# Are my calculations wrong?

So I'm trying to make relatively a large square coil antenna that will operate at 125kHz frequency.

The width and height of antenna are 300mm (30cm) and wire diameter is AWG24 (0.51mm) and I'd like to keep number of turns pretty low (under 30).

To calculate inductance I entered antenna parameters to this calculator and came up with inductance value of 0.000731H (with number of turns being 22; width, height=300mm; wire diameter=0.51mm; permeability=1).

I then calculated resonant frequency with another calculator where I entered the inductance value I got before (0.000731H) and capacitance of 2.2nF. The resulting resonant frequency was 1.2550 Hertz which is only about 0.00125kHz, way below 125khz which I need.

Now to achieve 125kHz I could increase the inductance to 731H by making number of turns equal 22,000 but this idea doesn't seem to be very practical. Does anyone has any suggestions to solve this problem?

• Wouldn't increasing the inductance lower the resonant frequency? – Hearth Mar 24 at 17:41
• To increase the resonant frequency you need to decrease the product of the inductance and capacitance. Likely your capacitor is too big, but as your conclusions are backwards your calculation may be wrong. – Chris Stratton Mar 24 at 17:42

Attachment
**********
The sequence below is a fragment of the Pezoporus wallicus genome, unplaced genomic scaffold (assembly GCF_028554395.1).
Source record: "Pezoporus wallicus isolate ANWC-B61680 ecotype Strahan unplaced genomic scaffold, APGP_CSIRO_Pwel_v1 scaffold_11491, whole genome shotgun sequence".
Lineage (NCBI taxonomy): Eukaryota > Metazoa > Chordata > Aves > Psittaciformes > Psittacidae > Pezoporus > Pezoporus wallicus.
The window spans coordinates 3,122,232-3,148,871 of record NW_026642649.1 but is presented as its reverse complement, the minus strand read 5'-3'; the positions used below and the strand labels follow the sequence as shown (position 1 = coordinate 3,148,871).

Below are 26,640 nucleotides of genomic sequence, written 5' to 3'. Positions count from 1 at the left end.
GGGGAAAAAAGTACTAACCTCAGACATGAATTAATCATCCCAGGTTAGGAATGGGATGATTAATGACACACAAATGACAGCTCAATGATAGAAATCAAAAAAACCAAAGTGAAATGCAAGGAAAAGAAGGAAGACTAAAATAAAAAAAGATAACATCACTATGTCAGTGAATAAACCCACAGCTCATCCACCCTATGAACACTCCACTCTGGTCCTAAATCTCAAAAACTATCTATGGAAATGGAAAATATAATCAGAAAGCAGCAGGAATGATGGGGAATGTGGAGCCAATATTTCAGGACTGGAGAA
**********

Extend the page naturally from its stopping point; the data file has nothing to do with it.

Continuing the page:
• Actually it looks like you've just mixed up decimals / prefixes in working with the calculator - how did you get 0.00125kHz ? What it actually proposes for your sample inductance and capacitance is 125.5 KHz – Chris Stratton Mar 24 at 17:45
• Sometimes it's useful to have a sense of scale and plausibility... a single digit Hz result is just not realistic so is either a user/transcription error a mistake in the web calculator code. – Chris Stratton Mar 24 at 18:25
• Just for a sanity check 1uH and 1uF resonate at 160KHz. So do 10uH and 0.1uF. So do 100uH and 0.01uF. – analogsystemsrf Mar 24 at 20:40

When I started life as a graduate EE in 1975 we had both slide rulers and HP Calculators and a Nova Minicomputer .

I was introduced to graph paper just like below which helps save time and quick check any RLC Z Qs,Qp vs f calculation.

How you learn to trust your results comes with experience. @analogsystemsrf and I think alike.

"1uH and 1uF resonate at 160KHz" which is also 1 Ohm.

How you choose Q depends on ESR and DCR for series resonance which for high values Qs is almost same as current gain and for Parallel resonance, Qp depends on load Rp and leakage Rc. So you can choose components with good impedance for desired Q ratios.

Also for inductors a straight wire is 1uH/m for 80:1 length, thickness ratio and 0.5 uH/m for ~6:1 ratio in air but large loops are around 25 x greater than a straight wire self inductance.